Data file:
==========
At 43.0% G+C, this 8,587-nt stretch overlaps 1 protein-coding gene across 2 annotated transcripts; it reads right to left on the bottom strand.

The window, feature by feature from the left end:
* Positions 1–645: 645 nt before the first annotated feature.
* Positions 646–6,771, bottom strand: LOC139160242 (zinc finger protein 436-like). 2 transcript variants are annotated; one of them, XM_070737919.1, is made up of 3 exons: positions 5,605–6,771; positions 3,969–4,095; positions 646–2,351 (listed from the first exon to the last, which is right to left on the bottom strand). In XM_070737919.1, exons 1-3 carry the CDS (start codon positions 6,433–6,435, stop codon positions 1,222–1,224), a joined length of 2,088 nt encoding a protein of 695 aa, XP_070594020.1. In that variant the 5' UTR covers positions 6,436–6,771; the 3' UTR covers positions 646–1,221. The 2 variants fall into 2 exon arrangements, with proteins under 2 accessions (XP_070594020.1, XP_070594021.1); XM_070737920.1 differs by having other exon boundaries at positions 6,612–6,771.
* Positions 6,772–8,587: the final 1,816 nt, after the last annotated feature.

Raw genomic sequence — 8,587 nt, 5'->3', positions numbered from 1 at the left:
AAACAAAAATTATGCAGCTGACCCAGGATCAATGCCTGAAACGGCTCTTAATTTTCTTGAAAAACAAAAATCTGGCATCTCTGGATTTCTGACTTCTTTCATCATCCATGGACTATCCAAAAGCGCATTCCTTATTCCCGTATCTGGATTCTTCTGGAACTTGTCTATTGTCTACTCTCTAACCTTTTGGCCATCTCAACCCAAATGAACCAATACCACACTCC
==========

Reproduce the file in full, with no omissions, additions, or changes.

At 43.0% G+C, this 8,587-nt stretch overlaps 1 protein-coding gene across 2 annotated transcripts; it reads right to left on the bottom strand.

The window, feature by feature from the left end:
* Positions 1–645: 645 nt before the first annotated feature.
* Positions 646–6,771, bottom strand: LOC139160242 (zinc finger protein 436-like). 2 transcript variants are annotated; one of them, XM_070737919.1, is made up of 3 exons: positions 5,605–6,771; positions 3,969–4,095; positions 646–2,351 (listed from the first exon to the last, which is right to left on the bottom strand). In XM_070737919.1, exons 1-3 carry the CDS (start codon positions 6,433–6,435, stop codon positions 1,222–1,224), a joined length of 2,088 nt encoding a protein of 695 aa, XP_070594020.1. In that variant the 5' UTR covers positions 6,436–6,771; the 3' UTR covers positions 646–1,221. The 2 variants fall into 2 exon arrangements, with proteins under 2 accessions (XP_070594020.1, XP_070594021.1); XM_070737920.1 differs by having other exon boundaries at positions 6,612–6,771.
* Positions 6,772–8,587: the final 1,816 nt, after the last annotated feature.

Raw genomic sequence — 8,587 nt, 5'->3', positions numbered from 1 at the left:
AAACAAAAATTATGCAGCTGACCCAGGATCAATGCCTGAAACGGCTCTTAATTTTCTTGAAAAACAAAAATCTGGCATCTCTGGATTTCTGACTTCTTTCATCATCCATGGACTATCCAAAAGCGCATTCCTTATTCCCGTATCTGGATTCTTCTGGAACTTGTCTATTGTCTACTCTCTAACCTTTTGGCCATCTCAACCCAAATGAACCAATACCACACTCC